13. Late Friday afternoon, the Treasury Department published the official report on the U.S. budget deficit for the most recent fiscal year: $1.089 trillion. While that's obviously still a very large budget shortfall, the deficit is $200 billion smaller than it was last year, and is nearly $300 billion smaller than when President Obama took office.

    To add a little historical context to this, over the last four decades, only two presidents have reduced the deficit this much, this quickly: Bill Clinton and Barack Obama. (Posted by Steven Benen)

    Believe it or not, the federal deficit has fallen faster over the past three years than it has in any such stretch since demobilization from World War II.

    In fact, outside of that post-WWII era, the only time the deficit has fallen faster was when the economy relapsed in 1937, turning the Great Depression into a decade-long affair.(Posted by Jed Graham)

    Note: This reflect the actions taken by the Obama administration in the face of extreme opposition from House and Senate Republicans. Just a little cooperation from Republicans would place the country in a position for accelerated growth. However, things are about to change, read below.

    Senator Saxby Chambliss told Georgia television on Wednesday:
    "I care more about my country than I do about a 20-year-old pledge."

    "If we do it his way, then we'll continue in debt and I just have a disagreement with him about that."

    Referring to activist Grover Norquistant anti-tax pledge supported by Republican lawmakers.

  14. Obama's class warfare makes no sense. Kill the goose so there will be no more golden eggs. With the need to START spending cuts, go after the safety net of Americans by cutting food stamps. What's next? Eliminate any and all benefits for Americans, at least "traditional" or Americans with roots here and accelerate giving to foreign governments that pretend to be democratic, to illegals, to any and every other country that expresses a need or interest in our income.

  15. I'm with Belleville 6:12: Time to end the insane payroll tax cuts. Further, eliminating the tax cuts also eliminates SOME of the refundable credits to those who pay nothing in--something Congress seems incapable of addressing. It's ridiculous that a "family" can live better on social welfare than by both adults working. The rest of us cannot support all of them in the style they are demanding. So let them support themselves and all their kids without our help.

  16. Thank you, Mr. Nelson for the excellent letter. There's not a better connection with economic reality than running a business in the last 5 years. The high income earners that will be paying higher taxes will be sharing the pain with the rest of us that will be feeling our own pain due to federal budget cuts that will come.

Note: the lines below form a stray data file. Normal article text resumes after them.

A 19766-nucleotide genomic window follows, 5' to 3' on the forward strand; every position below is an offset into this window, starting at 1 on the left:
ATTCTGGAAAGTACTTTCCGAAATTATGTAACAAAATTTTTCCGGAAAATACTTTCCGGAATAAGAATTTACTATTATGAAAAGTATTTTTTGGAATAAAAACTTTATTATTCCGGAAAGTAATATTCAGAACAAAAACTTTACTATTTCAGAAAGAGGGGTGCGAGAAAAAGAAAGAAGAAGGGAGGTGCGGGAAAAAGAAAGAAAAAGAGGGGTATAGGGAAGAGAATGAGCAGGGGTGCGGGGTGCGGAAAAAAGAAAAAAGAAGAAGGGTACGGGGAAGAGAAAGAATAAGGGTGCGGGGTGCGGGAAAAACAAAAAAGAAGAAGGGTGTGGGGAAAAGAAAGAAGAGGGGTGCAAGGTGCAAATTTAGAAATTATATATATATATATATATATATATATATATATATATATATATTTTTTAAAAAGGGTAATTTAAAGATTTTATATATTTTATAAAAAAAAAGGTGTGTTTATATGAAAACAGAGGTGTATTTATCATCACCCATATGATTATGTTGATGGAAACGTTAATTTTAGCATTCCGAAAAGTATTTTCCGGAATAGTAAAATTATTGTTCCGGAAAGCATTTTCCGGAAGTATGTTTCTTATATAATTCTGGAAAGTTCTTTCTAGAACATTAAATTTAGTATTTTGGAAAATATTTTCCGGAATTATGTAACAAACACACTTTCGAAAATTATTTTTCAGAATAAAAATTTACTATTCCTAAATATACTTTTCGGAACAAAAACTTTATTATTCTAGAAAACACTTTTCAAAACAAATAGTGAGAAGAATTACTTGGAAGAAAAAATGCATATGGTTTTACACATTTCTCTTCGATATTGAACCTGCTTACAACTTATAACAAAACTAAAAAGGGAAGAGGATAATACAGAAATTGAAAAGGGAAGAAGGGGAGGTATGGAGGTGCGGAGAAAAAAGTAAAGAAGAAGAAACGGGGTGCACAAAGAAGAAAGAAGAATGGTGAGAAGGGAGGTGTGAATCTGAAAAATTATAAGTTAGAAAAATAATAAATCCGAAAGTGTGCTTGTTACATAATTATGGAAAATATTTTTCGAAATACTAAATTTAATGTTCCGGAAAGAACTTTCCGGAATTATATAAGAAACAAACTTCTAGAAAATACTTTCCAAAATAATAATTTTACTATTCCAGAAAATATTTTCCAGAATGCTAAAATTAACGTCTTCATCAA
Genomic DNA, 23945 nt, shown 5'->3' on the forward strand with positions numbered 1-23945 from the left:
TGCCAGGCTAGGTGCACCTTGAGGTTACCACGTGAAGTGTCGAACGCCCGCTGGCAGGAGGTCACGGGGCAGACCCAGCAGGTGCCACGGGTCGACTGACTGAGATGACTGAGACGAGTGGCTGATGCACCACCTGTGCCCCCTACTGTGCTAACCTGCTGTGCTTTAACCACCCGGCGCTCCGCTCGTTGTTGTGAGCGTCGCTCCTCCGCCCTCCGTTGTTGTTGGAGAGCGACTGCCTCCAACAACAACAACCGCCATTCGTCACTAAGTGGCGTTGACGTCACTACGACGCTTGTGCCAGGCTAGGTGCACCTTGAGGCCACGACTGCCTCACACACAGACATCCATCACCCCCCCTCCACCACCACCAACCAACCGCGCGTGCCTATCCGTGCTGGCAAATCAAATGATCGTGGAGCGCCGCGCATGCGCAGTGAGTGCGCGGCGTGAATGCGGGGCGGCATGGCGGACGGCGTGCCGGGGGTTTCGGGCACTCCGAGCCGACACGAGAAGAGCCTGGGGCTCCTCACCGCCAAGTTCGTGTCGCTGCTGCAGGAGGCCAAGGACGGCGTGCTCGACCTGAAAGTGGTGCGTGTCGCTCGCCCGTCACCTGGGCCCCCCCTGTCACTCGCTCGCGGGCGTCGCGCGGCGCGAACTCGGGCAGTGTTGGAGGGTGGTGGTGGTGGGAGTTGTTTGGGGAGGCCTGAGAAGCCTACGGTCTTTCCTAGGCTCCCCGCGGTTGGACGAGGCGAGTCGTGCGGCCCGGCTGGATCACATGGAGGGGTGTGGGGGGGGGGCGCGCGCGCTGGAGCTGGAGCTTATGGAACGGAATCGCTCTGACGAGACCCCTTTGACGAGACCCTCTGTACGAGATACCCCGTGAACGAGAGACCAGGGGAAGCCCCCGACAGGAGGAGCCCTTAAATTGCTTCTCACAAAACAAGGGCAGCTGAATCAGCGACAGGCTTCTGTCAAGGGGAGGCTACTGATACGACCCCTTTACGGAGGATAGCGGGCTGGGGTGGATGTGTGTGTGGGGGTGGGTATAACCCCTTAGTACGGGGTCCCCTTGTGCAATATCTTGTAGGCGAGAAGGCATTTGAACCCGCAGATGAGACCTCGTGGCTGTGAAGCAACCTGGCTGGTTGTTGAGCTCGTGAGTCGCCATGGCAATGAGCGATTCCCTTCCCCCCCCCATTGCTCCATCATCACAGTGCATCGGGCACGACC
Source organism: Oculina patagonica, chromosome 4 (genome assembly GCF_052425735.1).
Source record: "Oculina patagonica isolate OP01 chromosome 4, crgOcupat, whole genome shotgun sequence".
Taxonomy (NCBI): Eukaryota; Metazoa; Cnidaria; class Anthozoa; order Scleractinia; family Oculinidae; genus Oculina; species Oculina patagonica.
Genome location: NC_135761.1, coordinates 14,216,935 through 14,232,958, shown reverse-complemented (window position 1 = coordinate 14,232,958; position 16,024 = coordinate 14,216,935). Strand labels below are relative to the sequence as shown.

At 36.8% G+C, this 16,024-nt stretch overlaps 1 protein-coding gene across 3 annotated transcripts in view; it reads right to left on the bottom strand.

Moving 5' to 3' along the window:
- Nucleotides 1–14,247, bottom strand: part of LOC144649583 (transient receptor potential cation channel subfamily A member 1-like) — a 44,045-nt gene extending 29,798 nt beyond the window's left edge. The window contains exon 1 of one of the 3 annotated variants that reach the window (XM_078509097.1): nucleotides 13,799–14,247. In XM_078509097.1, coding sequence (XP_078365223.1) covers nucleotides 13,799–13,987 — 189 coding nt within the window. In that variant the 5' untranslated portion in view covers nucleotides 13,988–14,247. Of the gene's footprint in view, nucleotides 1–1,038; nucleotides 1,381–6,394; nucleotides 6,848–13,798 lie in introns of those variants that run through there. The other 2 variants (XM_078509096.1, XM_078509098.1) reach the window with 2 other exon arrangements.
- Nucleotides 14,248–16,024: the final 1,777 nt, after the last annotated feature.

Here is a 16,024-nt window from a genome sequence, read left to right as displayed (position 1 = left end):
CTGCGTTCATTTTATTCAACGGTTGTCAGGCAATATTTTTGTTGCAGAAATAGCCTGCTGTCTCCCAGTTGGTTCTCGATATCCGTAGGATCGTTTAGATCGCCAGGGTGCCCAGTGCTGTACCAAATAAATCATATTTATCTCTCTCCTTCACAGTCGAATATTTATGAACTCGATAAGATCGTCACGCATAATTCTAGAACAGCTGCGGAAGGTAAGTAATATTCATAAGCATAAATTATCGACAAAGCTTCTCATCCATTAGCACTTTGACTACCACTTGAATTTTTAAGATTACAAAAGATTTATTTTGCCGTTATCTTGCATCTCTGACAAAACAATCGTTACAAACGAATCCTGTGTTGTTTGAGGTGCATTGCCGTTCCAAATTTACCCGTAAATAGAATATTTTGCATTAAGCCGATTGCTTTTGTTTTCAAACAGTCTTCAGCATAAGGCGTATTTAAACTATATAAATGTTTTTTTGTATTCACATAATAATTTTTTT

17. Eliminate non-profits. Business income tax is based on net income so if a business is actually dispensing everything for those in need, there is NO NET INCOME on which to pay tax. Restrict compensation to reasonable levels--if you pay a CEO something over a million a year, it would NOT be a tax deductible expense, not a legitimate business expense. And, if you are dispensing to those in need, there is no excuse to compensate executives excessively, even if you are the RED CROSS. Apply payroll taxes, employee portion, to ALL COMPENSATION including stock options, gold-plated health care for execs.....

  18. Mr. Nelsen:

    Your letter is encouraging. You are a small business owner, possibly one in a very small minority who does not blame Obama for his difficulties.

    Your positive tone suggests there are those who can look at reality, make adjustments, and face the times with alacrity.

    Thank you for writing and I hope there are many like you to keep this country going forward.

    Please ignore the doomsayers who think they have the answers to this country's problems. They don't. You have better ideas than they ever will.

    Good luck.

  19. We cannot increase demand for products and services when we don't know what the taxes on our incomes will be. We're just not going to spend much until we know how much we have. The dependent whiners will spend every dime they get from us--but they've been doing that--so it doesn't increase demand.

  20. Obama's approach surely isn't going to work, we're DOOMED.

    The only winners will be the free loaders and the illegals sucking off those of us who pay taxes.

    It's time to grab your kids and hide your wallets; Obama and the rest of his nutcases are going to further desecrate America into a cesspool of free loading no good for nothing lazy pathetic whining self righteous welfare loving blood sucking liberals.

    I hear Obama and his wife now:

    These Motha's are stupid! I bet they'd even put you in here. You can be the first woman president and we'll run this country for 8 more years!